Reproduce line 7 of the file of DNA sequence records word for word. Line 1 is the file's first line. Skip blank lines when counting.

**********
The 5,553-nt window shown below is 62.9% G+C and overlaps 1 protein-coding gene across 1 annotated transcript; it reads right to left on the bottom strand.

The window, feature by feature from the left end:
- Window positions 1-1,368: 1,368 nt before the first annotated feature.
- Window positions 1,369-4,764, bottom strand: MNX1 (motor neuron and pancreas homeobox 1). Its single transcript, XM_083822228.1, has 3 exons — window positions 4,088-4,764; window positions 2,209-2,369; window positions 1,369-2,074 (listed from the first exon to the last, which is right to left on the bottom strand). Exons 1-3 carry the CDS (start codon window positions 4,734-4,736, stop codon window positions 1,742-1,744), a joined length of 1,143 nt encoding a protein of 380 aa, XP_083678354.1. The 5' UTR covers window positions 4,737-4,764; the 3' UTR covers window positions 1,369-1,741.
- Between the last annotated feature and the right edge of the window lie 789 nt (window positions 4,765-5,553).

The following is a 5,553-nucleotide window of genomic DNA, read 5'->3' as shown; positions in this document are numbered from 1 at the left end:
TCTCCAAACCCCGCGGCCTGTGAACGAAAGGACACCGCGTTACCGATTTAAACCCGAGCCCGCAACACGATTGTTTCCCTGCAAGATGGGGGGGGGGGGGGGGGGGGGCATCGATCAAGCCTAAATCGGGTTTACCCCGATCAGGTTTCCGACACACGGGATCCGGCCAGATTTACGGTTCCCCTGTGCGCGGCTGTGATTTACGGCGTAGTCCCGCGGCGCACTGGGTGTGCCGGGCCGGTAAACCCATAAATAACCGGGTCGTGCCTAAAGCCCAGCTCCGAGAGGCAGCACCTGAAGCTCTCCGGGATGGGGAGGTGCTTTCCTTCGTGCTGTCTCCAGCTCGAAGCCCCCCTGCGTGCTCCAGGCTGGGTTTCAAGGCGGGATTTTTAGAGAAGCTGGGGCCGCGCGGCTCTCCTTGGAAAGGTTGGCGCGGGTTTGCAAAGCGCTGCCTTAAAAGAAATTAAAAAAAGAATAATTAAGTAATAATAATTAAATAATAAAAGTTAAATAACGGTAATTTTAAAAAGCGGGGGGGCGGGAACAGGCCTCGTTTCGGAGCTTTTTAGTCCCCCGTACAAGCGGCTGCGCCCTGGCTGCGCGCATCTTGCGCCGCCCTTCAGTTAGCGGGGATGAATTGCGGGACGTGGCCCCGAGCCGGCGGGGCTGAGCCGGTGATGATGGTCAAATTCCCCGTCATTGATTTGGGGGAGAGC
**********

TCTCCAAACCCCGCGGCCTGTGAACGAAAGGACACCGCGTTACCGATTTAAACCCGAGCCCGCAACACGATTGTTTCCCTGCAAGATGGGGGGGGGGGGGGGGGGGGGCATCGATCAAGCCTAAATCGGGTTTACCCCGATCAGGTTTCCGACACACGGGATCCGGCCAGATTTACGGTTCCCCTGTGCGCGGCTGTGATTTACGGCGTAGTCCCGCGGCGCACTGGGTGTGCCGGGCCGGTAAACCCATAAATAACCGGGTCGTGCCTAAAGCCCAGCTCCGAGAGGCAGCACCTGAAGCTCTCCGGGATGGGGAGGTGCTTTCCTTCGTGCTGTCTCCAGCTCGAAGCCCCCCTGCGTGCTCCAGGCTGGGTTTCAAGGCGGGATTTTTAGAGAAGCTGGGGCCGCGCGGCTCTCCTTGGAAAGGTTGGCGCGGGTTTGCAAAGCGCTGCCTTAAAAGAAATTAAAAAAAGAATAATTAAGTAATAATAATTAAATAATAAAAGTTAAATAACGGTAATTTTAAAAAGCGGGGGGGCGGGAACAGGCCTCGTTTCGGAGCTTTTTAGTCCCCCGTACAAGCGGCTGCGCCCTGGCTGCGCGCATCTTGCGCCGCCCTTCAGTTAGCGGGGATGAATTGCGGGACGTGGCCCCGAGCCGGCGGGGCTGAGCCGGTGATGATGGTCAAATTCCCCGTCATTGATTTGGGGGAGAGC